Friday, July 31, 2020

Nursery visit: Hughes Water Gardens

Each year I pay at least one visit to Hughes Water Gardens in Tualatin, OR—about 20 miles south of my home. This is where I first saw Euphorbia griffithii ‘fireglow’...

As you would expect, their display garden is basically a huge pond. This is the entrance...

Things aren't looking so good for that ram...

This! Ha. If I had all afternoon I would have stood right here and recorded it all playing out. I first encountered the slug as he was motoring along minding his own business. I had to run back to the car to grab my mask (it should be second nature by now, right?) and saw that he'd reversed his course in order to take a closer look at that, what ever it is. Another slug? A dried fish out of water? I'm not sure.

Moving along I admired the pond...

And then headed over to the greenhouses, which have huge ponds inside for water plants.

My focus on this visit was the tropical house...

Because exciting things were happening in there.

But first we pause to pay our respects to the orange bougainvillea just inside the door...

And gosh, seeing those body-less legs out of the corner of my eye was a little disturbing!

But we're here to ogle the tropical water-lily pads and the other blooming lilies, so let's get to it...

Equal time to the lotus...

Just a few more lilies before we step back outside.

That was pretty fabulous, right? Okay...let's go see what else they have for sale...

You'd think a fountain like this wouldn't fit my style, but I love them and would be happy to incorporate one into the garden if it showed up.


One of these variegated umbrella palms came home with me, Cyperus albostriatus 'Variegatus'.

Normally I'm not a fan of muddy variegation, but something about this one really called out to me.

The colors in this planting were pretty darn fabulous too.

And finally, if you're in the Portland area and you've been looking for a Ensete ventricosum 'Maurelii', this is where they are!

Weather Diary, July 30: Hi 95, Low 65/ Precip 0

All material © 2009-2020 by Loree Bohl for danger garden. Unauthorized reproduction prohibited and just plain rude.


  1. This was almost as good as visiting a conservatory full of tropicals. Lotus grow wild around here but they are probably the straight species with white flowers not these pretty pink ones.

  2. Fabulous indeed. The lotus are breathtaking and love those flat Amazon waterlily pads.

    1. I once attended a talk where the owner of this nursery said people have put their kids on those pads to take photos of them (with permission of course).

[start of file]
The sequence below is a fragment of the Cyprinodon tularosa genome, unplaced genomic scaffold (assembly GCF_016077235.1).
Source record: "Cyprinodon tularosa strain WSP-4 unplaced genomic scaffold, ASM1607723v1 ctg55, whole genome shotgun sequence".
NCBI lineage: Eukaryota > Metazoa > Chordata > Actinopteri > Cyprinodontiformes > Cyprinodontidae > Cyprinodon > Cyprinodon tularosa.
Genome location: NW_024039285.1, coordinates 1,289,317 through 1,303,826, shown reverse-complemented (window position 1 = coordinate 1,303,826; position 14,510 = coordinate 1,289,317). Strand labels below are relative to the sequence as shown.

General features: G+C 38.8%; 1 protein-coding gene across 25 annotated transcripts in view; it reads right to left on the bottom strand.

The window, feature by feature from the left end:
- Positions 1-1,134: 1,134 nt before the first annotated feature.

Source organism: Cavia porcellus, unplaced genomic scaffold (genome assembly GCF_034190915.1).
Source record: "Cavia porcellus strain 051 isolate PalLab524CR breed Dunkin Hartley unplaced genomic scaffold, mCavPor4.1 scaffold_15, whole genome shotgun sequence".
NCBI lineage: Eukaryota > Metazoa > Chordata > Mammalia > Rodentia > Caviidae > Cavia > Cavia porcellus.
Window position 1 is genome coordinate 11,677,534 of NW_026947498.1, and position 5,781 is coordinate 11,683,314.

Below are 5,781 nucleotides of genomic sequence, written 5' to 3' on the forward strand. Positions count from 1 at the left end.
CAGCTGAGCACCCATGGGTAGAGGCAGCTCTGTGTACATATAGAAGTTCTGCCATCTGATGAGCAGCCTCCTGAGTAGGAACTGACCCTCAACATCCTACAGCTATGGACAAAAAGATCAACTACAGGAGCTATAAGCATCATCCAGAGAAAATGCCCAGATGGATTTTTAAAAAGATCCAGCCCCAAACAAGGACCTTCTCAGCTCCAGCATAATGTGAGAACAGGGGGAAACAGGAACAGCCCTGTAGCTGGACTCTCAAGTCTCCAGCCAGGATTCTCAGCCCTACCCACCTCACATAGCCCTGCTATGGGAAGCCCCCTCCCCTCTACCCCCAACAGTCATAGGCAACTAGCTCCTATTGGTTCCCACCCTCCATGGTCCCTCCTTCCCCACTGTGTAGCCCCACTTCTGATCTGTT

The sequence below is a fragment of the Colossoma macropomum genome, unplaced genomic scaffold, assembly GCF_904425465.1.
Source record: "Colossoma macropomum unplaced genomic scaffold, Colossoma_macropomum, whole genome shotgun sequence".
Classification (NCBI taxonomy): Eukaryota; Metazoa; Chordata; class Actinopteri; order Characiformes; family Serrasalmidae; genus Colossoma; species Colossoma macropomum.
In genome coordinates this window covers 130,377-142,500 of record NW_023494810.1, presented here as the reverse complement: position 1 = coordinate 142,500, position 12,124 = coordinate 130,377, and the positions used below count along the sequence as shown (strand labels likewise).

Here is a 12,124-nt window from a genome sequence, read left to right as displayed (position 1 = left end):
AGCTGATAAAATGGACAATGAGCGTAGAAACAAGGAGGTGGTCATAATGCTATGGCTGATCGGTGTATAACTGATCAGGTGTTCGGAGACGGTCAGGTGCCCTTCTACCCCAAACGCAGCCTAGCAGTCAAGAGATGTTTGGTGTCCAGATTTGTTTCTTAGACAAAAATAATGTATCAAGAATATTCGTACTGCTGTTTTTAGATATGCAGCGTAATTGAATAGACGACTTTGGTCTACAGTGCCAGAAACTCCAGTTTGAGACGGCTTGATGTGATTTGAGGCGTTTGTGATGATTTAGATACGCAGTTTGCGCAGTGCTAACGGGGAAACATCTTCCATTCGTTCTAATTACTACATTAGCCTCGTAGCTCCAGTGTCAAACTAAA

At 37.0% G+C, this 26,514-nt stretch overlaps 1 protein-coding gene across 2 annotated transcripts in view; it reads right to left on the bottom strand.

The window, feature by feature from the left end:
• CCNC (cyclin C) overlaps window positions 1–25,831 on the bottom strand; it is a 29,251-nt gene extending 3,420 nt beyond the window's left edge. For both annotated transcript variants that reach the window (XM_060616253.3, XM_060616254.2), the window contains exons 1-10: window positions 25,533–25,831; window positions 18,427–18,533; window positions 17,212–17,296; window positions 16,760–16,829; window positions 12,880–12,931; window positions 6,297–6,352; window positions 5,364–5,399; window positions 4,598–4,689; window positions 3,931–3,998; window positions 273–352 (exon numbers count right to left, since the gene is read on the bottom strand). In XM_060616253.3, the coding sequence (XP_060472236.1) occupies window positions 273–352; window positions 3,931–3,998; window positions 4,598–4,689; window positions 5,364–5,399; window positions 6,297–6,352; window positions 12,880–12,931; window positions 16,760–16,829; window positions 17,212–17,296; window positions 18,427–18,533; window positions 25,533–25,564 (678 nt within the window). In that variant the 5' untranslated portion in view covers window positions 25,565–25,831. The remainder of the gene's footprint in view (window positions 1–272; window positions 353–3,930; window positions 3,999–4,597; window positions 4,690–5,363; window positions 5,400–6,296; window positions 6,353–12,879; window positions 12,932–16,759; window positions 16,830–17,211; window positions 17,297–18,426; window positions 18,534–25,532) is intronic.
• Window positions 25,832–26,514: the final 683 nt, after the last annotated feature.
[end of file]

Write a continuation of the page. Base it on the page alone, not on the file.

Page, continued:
3. I nearly swooned over the Lotus flowers. If I visited a place like that I'd come home to beg the spouse to dig a pond. I doubt he's be enthusiastic given our existing problem with raccoons, the hassles we already have just maintaining our fountain, and general concerns with water usage but, hey, I can be relentless sometimes...

  4. I was chuckling when I read about the slug "motoring along". I can picture Andrew's art on the theme.
    Euphorbia griffithii ‘fire glow’ has been a favorite although sadly, it didn't survive in my garden. I haven't seen Lotus seed pods in their "green" stage before: very pretty and somehow a little comical too. The water-lily pad are jaw dropping. I wonder if they can be dried while preserving their shape.

    1. That's an interesting question (dried lily-pads)...

  5. Were those poly houses kept pretty warm? The plants looked great.

    Fun--thanks for taking us along. Lots of us don't get out much these days.

    1. Yes it was plenty warm. There's another greenhouse (or several) where the tropical plants are kept in the cooler months. They're moved in to this house in the summertime.

  6. Gorgeous. The photo of the variegated water lily leaf with it's purple bloom is stunning. Would love to have a pond but you never know if it will be a wet or dry year here. Rain would be the only way to keep it full. Thanks for the great tour.

  7. Hughes is one of my favorite nurseries. My entire property is in Oregon Natives but Hughes also carries Spatterdock, the northern tier native. They aren't cheap but I've been wanting some for years and this year I broke down and bought five. I will go back in mid-May to pick up some Pacific tree frog pollywogs and after the waterlilies get mature enough spread out over the surface of about half my pond to provide cover, some black comet goldfish. But those will have to wait. Dad-blamed herons!


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